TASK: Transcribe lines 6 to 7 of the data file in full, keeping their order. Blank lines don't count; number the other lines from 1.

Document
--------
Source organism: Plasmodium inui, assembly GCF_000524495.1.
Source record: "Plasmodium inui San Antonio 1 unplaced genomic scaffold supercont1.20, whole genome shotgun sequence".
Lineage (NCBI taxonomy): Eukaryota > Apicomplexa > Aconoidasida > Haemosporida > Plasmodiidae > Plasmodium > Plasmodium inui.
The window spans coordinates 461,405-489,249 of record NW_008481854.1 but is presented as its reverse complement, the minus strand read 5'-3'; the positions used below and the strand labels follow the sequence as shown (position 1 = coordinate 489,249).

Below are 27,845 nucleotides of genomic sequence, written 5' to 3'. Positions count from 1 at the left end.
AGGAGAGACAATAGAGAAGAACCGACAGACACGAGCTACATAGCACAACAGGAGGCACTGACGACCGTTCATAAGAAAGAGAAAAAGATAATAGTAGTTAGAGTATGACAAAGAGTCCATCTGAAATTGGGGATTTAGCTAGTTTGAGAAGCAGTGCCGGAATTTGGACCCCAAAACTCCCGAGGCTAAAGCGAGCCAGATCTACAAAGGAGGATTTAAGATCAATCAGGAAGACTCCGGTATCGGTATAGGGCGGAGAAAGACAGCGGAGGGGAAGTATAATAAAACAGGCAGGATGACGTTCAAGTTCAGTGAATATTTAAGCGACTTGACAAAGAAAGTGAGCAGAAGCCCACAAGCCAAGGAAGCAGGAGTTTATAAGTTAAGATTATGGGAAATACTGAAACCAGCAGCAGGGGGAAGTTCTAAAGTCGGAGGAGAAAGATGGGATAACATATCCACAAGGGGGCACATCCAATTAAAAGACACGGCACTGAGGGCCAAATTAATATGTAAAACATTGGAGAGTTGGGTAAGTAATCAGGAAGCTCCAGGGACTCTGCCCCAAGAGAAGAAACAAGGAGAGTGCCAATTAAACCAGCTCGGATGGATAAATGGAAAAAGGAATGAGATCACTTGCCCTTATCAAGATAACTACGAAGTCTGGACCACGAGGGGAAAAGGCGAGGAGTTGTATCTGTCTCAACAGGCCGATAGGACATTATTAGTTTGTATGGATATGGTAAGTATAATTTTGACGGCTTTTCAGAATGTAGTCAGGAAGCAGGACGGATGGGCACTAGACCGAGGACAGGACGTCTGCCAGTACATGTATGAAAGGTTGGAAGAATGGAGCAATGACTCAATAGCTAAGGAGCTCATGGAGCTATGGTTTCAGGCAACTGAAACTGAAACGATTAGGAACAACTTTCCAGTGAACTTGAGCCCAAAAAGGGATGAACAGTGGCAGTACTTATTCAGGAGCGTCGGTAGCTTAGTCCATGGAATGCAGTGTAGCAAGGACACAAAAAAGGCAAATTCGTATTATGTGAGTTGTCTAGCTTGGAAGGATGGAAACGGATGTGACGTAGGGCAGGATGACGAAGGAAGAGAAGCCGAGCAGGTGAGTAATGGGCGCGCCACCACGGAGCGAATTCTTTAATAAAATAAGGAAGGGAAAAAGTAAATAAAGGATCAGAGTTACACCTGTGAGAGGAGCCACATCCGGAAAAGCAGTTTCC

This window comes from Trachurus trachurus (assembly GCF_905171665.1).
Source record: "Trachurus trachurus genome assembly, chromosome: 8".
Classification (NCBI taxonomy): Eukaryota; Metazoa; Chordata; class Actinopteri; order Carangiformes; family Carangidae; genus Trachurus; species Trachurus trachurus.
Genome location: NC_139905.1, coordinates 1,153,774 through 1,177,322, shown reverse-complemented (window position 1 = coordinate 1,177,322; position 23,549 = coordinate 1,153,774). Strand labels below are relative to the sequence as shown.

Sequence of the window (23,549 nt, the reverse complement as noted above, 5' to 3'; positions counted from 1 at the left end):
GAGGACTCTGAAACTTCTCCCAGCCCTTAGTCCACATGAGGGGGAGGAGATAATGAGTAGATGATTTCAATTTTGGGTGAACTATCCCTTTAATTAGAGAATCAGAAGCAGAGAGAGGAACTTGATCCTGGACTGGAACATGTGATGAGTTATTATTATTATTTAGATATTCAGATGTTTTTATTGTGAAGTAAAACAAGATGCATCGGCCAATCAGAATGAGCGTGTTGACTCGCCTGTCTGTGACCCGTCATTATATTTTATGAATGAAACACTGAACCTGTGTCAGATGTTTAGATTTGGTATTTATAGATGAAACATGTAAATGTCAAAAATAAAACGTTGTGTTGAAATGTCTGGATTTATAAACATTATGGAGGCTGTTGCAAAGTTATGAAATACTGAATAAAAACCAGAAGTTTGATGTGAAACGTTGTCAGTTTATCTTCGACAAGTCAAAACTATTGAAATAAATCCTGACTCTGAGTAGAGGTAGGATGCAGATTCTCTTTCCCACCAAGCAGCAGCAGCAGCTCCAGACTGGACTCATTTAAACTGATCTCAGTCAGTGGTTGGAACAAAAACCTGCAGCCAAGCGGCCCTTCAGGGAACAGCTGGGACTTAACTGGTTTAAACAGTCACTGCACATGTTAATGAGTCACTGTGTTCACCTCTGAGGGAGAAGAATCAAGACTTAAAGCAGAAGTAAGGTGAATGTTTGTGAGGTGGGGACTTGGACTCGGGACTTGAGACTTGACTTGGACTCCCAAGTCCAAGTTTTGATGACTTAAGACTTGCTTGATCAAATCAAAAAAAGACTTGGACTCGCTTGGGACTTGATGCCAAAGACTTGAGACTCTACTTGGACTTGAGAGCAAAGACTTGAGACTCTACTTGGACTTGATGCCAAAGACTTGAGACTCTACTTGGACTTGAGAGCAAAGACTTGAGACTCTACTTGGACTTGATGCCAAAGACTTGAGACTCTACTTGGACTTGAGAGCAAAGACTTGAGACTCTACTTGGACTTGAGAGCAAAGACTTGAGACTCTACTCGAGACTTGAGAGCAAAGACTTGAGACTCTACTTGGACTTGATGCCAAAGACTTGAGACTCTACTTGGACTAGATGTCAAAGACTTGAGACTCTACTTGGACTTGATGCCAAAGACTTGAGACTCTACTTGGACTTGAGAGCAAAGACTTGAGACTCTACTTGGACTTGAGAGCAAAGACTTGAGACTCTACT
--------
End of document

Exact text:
AGGAGAGACAATAGAGAAGAACCGACAGACACGAGCTACATAGCACAACAGGAGGCACTGACGACCGTTCATAAGAAAGAGAAAAAGATAATAGTAGTTAGAGTATGACAAAGAGTCCATCTGAAATTGGGGATTTAGCTAGTTTGAGAAGCAGTGCCGGAATTTGGACCCCAAAACTCCCGAGGCTAAAGCGAGCCAGATCTACAAAGGAGGATTTAAGATCAATCAGGAAGACTCCGGTATCGGTATAGGGCGGAGAAAGACAGCGGAGGGGAAGTATAATAAAACAGGCAGGATGACGTTCAAGTTCAGTGAATATTTAAGCGACTTGACAAAGAAAGTGAGCAGAAGCCCACAAGCCAAGGAAGCAGGAGTTTATAAGTTAAGATTATGGGAAATACTGAAACCAGCAGCAGGGGGAAGTTCTAAAGTCGGAGGAGAAAGATGGGATAACATATCCACAAGGGGGCACATCCAATTAAAAGACACGGCACTGAGGGCCAAATTAATATGTAAAACATTGGAGAGTTGGGTAAGTAATCAGGAAGCTCCAGGGACTCTGCCCCAAGAGAAGAAACAAGGAGAGTGCCAATTAAACCAGCTCGGATGGATAAATGGAAAAAGGAATGAGATCACTTGCCCTTATCAAGATAACTACGAAGTCTGGACCACGAGGGGAAAAGGCGAGGAGTTGTATCTGTCTCAACAGGCCGATAGGACATTATTAGTTTGTATGGATATGGTAAGTATAATTTTGACGGCTTTTCAGAATGTAGTCAGGAAGCAGGACGGATGGGCACTAGACCGAGGACAGGACGTCTGCCAGTACATGTATGAAAGGTTGGAAGAATGGAGCAATGACTCAATAGCTAAGGAGCTCATGGAGCTATGGTTTCAGGCAACTGAAACTGAAACGATTAGGAACAACTTTCCAGTGAACTTGAGCCCAAAAAGGGATGAACAGTGGCAGTACTTATTCAGGAGCGTCGGTAGCTTAGTCCATGGAATGCAGTGTAGCAAGGACACAAAAAAGGCAAATTCGTATTATGTGAGTTGTCTAGCTTGGAAGGATGGAAACGGATGTGACGTAGGGCAGGATGACGAAGGAAGAGAAGCCGAGCAGGTGAGTAATGGGCGCGCCACCACGGAGCGAATTCTTTAATAAAATAAGGAAGGGAAAAAGTAAATAAAGGATCAGAGTTACACCTGTGAGAGGAGCCACATCCGGAAAAGCAGTTTCC

This window comes from Trachurus trachurus (assembly GCF_905171665.1).